The Mud Hut Rebirth project builds upon the prodigious earthen building legacy of KU professor W.C. McNown, the original force responsible for the creation of the rammed earth block Mud Hut building. Over time and many use changes, the building was in need of new breath. Responding to the Mud Hut’s lack of architectural identity and its cramped and dimly lit nondescript lobby space, the studio designed and built a new lobby anchored by an exposed rammed earth wall. Five strategically placed iron-stabilized ferrimagnetic rammed earth bands were designed to allow the wall to serve as an informal magnetic presentation display surface. This aesthetically pleasing and multi-functioning rammed earth wall now serves as the first of several earthen interventions planned for the Mud Hut rebirth project. It explicitly reveals what the original building so well disguised – its earthen heritage. A reclaimed timber-clad wrapper demarcates the new digital fabrication facilities housed in the building’s east wing. Subtle surface undulations in the timber wrapper at once express the capacity of the digital fabrication tools within while acknowledging the “impact force” of the earthen wall at the Mud Hut’s heart.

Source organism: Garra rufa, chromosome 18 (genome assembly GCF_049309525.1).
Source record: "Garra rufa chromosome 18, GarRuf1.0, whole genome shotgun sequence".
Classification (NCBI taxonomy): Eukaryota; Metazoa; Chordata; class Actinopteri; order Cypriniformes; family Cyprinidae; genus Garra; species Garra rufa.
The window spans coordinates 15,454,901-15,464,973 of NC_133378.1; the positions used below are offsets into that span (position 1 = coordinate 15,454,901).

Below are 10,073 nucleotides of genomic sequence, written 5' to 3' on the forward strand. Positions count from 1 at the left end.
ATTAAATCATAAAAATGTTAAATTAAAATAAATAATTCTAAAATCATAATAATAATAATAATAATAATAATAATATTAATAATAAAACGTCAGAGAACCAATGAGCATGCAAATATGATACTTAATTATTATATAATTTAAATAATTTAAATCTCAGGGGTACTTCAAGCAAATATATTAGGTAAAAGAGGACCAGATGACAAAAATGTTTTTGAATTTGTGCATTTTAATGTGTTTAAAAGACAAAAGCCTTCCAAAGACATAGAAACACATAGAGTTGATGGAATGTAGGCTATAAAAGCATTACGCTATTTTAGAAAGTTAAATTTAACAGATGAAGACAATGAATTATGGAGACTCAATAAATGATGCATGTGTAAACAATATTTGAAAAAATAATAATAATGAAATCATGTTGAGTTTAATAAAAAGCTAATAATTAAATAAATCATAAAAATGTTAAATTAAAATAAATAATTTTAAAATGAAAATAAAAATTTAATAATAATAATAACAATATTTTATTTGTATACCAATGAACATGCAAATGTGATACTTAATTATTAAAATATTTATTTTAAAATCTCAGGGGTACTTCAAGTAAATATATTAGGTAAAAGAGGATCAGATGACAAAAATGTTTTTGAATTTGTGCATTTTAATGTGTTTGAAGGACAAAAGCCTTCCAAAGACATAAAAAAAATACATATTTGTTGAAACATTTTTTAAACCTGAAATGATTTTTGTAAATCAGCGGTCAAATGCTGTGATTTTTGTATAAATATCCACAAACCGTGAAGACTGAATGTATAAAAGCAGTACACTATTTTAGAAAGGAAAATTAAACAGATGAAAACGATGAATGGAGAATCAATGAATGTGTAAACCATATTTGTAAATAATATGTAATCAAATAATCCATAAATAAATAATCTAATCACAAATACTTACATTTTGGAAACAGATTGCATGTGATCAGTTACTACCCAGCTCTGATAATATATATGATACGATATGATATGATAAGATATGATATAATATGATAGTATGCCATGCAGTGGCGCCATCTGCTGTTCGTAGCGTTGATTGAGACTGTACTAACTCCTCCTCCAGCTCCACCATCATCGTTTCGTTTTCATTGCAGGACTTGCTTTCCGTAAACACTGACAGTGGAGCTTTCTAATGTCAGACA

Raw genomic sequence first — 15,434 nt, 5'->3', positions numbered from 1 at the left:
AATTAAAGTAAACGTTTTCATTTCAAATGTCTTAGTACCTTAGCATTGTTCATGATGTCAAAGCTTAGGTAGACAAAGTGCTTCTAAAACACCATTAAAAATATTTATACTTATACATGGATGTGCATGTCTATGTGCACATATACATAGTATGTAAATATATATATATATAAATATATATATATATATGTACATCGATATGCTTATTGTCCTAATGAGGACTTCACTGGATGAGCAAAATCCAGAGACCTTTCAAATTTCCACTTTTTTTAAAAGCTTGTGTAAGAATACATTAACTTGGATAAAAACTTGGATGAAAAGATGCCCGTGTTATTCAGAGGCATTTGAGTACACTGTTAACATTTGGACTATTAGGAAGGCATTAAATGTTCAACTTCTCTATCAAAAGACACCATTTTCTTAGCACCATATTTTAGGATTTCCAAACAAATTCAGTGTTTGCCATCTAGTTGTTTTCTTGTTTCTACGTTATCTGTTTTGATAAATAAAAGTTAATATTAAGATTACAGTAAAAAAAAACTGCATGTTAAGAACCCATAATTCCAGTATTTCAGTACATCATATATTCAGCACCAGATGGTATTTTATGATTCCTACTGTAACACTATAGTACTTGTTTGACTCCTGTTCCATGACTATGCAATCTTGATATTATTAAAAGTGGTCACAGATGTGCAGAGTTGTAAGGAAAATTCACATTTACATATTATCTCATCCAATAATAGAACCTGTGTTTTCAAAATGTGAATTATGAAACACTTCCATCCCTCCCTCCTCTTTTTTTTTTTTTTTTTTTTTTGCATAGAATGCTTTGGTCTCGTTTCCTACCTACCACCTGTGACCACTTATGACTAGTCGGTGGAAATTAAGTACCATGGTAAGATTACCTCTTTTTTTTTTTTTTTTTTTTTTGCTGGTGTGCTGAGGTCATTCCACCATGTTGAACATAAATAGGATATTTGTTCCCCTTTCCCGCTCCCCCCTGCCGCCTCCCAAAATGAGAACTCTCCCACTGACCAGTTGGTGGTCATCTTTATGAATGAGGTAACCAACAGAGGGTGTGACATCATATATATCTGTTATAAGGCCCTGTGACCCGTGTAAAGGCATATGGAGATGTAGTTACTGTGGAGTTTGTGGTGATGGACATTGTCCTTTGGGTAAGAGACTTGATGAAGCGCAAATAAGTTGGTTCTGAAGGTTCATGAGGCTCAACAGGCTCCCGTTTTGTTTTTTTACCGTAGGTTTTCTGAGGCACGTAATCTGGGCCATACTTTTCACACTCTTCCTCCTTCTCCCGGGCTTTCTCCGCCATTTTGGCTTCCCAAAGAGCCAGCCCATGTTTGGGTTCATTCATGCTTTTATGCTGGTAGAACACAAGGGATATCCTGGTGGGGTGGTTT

Client: University of Kansas
Tutors: Chad Kraus
Students: Rabia Baja, Sean Brungardt, Blaze Capper, Thomas Carmona, Maria Comerford, John Coughlin, Abigail Davis, Shelby Hartman, Chloe Hosid, Fatima Moufarrige Pacheco, Abigail Noelke, Theresa Signorino, Nicholas Weber, Yuejia Yang, and Zach Zielke
Research Question: The studio continued its earthen material research, with a focus on ferrimagnetic rammed earth, and also explore the role of CNC fabrication in the timber wrapper
Links: Dirts Works Studio